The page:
Edward Still’s political blog Votelaw, started back in mid-2002, is one of the oldest law blogs around. Fitting, then, that we feature its author for today’s LexBlog Q & A.

Ed is an Alabama-based attorney who focuses his practice on employment law, election law & mediation. He has been a law professor since 1995; his most recent educational stint, which began in 2005, placed him behind the podium in the Birmingham School of Law’s "Law of Politics & Constitutional Law" course.

Our e-mail interview, during which Ed details his history in the blogosphere, is after the jump.

1. Rob La Gatta: What prompted you to start Votelaw, and when did this occur?

Ed Still: I started Votelaw after I read an article about legal blogs in Law Practice magazine (the publication of the Law Practice Management section of the ABA). Votelaw was born on July 4, 2002.

2. Rob La Gatta: The majority of your posts seem to be information you’ve found elsewhere and relayed, creating what is ultimately a handpicked mini-newspaper of political news. Was this what you set out to do at the beginning? Do you find it hard to resist throwing in your own commentary?

Ed Still: I started out by writing my own “scripts” based on what I had read in the newspaper or online, and linking to those sources. Over the years, as I tried to cover more and more, I found that quoting was quicker than summarizing.

You will notice that most of my posts are 4 paragraphs of quotation. Sometimes, that is the first four paragraphs of the story, but other times I jump around in the story to get the particular aspect of law that I find interesting. Sometimes, I do make a comment – it may be in the headline or in a snarky comment at the bottom of the post.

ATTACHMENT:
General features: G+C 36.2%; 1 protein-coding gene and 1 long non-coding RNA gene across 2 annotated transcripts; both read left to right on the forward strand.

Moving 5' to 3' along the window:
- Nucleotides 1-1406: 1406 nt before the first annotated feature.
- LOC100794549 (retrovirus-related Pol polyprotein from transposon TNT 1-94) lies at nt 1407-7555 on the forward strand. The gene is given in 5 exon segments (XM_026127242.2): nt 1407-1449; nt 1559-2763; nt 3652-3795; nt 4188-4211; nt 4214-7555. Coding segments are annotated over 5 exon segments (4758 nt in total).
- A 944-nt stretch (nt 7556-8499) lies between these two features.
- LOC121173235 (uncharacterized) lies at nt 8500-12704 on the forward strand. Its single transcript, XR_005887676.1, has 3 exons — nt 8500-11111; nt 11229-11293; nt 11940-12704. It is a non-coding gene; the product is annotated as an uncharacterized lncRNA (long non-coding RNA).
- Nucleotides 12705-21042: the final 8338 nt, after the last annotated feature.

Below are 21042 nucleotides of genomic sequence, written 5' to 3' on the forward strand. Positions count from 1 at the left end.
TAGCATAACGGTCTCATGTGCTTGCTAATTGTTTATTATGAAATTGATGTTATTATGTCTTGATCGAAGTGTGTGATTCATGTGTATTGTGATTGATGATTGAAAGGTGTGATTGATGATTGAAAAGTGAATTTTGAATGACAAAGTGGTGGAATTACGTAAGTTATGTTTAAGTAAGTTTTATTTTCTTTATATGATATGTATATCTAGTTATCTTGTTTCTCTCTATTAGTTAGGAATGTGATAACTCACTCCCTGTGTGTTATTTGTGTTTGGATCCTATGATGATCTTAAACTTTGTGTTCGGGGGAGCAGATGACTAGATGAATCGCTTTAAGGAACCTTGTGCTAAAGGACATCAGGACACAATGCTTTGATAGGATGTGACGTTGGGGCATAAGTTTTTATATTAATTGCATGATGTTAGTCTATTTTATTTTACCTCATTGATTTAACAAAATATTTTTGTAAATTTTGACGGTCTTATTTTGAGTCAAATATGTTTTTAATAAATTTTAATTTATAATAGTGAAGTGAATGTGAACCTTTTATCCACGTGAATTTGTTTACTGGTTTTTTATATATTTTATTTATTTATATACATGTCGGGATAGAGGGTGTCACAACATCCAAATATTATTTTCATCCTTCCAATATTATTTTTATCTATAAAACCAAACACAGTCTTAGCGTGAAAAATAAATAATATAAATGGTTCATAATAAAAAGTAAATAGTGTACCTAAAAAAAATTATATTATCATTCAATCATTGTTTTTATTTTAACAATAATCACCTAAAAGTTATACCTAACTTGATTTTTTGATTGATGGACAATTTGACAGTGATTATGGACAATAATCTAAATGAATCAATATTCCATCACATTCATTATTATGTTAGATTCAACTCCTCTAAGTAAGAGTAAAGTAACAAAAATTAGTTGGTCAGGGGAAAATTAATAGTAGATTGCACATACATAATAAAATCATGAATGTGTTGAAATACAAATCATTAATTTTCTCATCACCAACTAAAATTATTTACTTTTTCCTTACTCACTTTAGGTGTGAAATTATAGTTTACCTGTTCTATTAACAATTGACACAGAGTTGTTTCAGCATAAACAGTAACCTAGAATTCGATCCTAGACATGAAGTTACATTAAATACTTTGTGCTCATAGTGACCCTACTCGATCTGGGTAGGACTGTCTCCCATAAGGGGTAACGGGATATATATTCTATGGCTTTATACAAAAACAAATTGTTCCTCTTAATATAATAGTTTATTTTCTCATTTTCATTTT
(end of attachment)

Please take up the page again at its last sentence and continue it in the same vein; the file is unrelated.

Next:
Where possible, I try to add documents to the story. For instance, AP might report that Judge so-and-so has issued an order in a redistricting case. If it is a federal case, Pacer makes it easy to find the document I want, if I know the court and the name of the case.

However, reporters seem to think that the name of the case is not useful information. Would they review a book without telling us the name, mention a TV show without its name? No. But cases don’t seem to have names in journalism. (Big exception – the excellent reporting of Linda Greenhouse in the NY Times or Joan Biskupic in USA Today. I love quoting the two of them.)

3. Rob La Gatta: Your blog is at the "intersection of law and politics." I’ve seen a couple of other blogs out there covering similar issues, but not many. Are you surprised that there aren’t more blogs focusing on this legal intersection?

Ed Still: I was the first blog focusing on these issues. There are about a half dozen now.

I am not really surprised. The number of lawyers in the whole country who handle election- or voting-related cases regularly enough to mention it on their resume or website would probably be outnumbered by the delegates at either of this year’s national party conventions. For all I know, we are outnumbered by the members of Congress.

4. Rob La Gatta: In terms of site visits, do you see upswing in traffic whenever national elections are in the near future?

Ed Still: I used to look at the stats regularly, but now I forget to log in to check them. I expect that things do pick up around elections, but true legal-political junkies are going to be hunting for a good campaign finance story in the middle of an off-year.

5. Rob La Gatta: You’ve been blogging for a while. What is the most challenging and the most rewarding element of maintaining a blog?

Ed Still: Just doing it is sometimes hard. Sometimes, my personal life, or my teaching schedule, or my law practice (my “real job” ) push blogging aside. Other times, I take a break in the middle of the day, read my email, and then blog about a lead or press release someone has sent me.

Rewards? I like it when folks say, “I read your blog.” They don’t even have to add “all the time” for me to feel good. I also like it when I get a call from a reporter in another region of the country who calls for a quote about something strange happening in an election. I hope those folks become regular readers.

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